When MLOps is put into action, it handles a range of tasks, Banin explains, including “keeping all the pipelines up to date, including orchestrating the updating between training pipelines and inference pipelines; tracking the health and validation of your ML predictions; doing ML governance to track all configuration and parameters over time; monitoring diagnostics; and being able to correlate predictions or outputs from your ML algorithms to business results.”

The MLOps dashboard keeps users apprised of ML pipeline activity

In most shops doing ML, data scientists have been the ones tasks with keeping the ML models up and running after they were initially created, even though that’s not really their strength, Banin says. Many of the most advanced shops have cobbled together their own collection of tools for managing ML operations, including scripting tools and Excel, he says, but it’s far from optimal. The less advanced shops get by with less.

“A gaming company came to us saying ‘Here are all 20 steps we do to manage ML. How do I swap out my tools and things that I cobbled together, because I don’t want to maintain that anymore, it’s not fundamental to my business, and use yours instead,'” Banin says.

Even though the product is just launching today, ParallelM, which is headquartered in Sunnyvale, California and also has offices in Tel Aviv, Israel, has a handful of customers already.

One of those is Clearsense, a Florida-based healthcare analytics startup that uses a variety of big data technology, including Hortonworks Hadoop stack, to ingest, normalize, and analyze a variety of data feeds in hospital settings to improve patient care. (You can read our May 2017 case study on Clearsense to learn more).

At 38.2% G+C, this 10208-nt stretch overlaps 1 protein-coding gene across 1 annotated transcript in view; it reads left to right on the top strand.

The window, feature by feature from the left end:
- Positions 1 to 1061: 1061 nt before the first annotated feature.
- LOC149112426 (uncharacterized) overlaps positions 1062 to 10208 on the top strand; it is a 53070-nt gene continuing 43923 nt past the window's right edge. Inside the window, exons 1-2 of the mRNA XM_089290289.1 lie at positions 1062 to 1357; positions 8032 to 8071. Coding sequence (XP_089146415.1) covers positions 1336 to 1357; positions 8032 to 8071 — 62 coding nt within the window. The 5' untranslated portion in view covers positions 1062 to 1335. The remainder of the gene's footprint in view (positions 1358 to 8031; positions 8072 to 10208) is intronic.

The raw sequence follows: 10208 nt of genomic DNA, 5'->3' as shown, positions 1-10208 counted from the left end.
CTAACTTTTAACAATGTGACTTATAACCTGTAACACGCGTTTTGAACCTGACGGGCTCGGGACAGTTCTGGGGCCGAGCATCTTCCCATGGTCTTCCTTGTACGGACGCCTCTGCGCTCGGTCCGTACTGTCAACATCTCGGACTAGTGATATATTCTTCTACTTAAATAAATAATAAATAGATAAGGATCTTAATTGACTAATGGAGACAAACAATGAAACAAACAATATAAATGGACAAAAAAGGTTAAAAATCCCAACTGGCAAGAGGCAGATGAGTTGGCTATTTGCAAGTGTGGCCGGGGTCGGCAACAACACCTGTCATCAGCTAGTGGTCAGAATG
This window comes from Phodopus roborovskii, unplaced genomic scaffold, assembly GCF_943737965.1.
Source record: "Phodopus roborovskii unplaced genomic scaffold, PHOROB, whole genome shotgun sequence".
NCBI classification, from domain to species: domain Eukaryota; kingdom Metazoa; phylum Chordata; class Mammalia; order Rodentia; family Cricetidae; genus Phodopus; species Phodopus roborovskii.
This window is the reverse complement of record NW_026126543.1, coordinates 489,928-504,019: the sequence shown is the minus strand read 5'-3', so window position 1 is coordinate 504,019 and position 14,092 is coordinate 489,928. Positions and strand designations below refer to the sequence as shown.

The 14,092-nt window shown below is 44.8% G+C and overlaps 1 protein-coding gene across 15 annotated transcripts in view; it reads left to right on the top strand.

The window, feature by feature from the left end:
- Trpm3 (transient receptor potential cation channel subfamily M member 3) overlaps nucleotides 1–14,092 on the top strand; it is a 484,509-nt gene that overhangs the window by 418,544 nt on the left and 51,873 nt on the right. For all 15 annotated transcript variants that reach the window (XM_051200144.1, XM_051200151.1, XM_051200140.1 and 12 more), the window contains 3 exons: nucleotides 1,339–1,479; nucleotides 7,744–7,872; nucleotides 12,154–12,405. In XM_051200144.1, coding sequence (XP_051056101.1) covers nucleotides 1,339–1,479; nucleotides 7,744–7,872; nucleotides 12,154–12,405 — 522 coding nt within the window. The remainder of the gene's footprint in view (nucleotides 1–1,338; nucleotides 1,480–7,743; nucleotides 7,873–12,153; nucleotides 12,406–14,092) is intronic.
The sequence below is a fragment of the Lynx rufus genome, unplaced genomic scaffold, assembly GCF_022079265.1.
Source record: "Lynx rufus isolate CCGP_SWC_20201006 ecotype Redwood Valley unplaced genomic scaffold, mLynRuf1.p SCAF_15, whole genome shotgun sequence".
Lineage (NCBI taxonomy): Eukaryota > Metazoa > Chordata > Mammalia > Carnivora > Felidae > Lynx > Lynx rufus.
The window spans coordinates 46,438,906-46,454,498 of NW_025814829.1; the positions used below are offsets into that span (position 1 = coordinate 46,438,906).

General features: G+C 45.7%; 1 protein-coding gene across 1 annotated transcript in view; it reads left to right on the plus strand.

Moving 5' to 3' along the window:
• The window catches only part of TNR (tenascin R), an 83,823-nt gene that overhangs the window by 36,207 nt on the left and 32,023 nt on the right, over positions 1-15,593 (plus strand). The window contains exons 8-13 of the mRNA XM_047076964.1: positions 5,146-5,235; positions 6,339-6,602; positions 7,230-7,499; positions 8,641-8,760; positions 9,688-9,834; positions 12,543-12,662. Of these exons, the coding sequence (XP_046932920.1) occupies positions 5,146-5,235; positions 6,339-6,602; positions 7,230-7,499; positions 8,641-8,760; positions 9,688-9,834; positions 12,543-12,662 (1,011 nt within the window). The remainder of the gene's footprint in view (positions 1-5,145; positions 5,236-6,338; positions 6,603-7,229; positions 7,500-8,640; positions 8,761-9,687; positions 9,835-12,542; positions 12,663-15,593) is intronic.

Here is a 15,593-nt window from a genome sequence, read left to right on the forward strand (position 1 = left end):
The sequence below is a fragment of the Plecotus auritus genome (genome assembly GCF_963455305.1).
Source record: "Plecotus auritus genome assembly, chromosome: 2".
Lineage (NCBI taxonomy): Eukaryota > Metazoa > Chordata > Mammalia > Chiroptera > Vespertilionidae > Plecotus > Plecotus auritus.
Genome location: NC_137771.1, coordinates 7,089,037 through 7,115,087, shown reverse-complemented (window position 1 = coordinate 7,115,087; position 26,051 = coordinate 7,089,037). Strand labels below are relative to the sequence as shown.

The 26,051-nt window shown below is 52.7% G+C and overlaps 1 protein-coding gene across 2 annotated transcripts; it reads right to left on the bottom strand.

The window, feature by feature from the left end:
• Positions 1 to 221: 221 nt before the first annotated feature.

Charles Boicey, Chief Innovation Officer at Clearsense, says MLOps is similar to the theoretical framework that the company has been discussing internally, which made the decision to buy it a relatively easy one. “I believe that ParallelM will not only be of value to Clearsense, but also to the healthcare industry as a whole,” Boicey says in a press release. “Many of the organizations that have adopted Hadoop and other big data technologies could use ParallelM’s help as they implement and scale their data science programs.”

An ad tech company is using MLOps to manage the array of ML pipelines it uses to optimize ad spending for customers. Banin says managing the roll-out of ML models was a complex and error prone process. “They’ll roll out the model to a few of the lower value customer first, and they’ll watch it for a while and make sure everything is OK,” he says. “Then they’ll roll it out to a few more. That process can take weeks and months and you still have the risk of ML blowing up.

For this specific company, the cost of having an ML model generate the wrong predictions would cost clients $20,000 per hour in misallocated ad spend, Banin says.

“There’s this implementation risk around ML where if the predations go wrong or if they go stale because production data is diverging from data upon which the model was trained, then your predictions start to go bad and you can have very serious business consequences,” he says.

Related Items:

Why Getting the Metrics Right Is So Important in Machine Learning

How Big Data Can Save Lives at the Hospital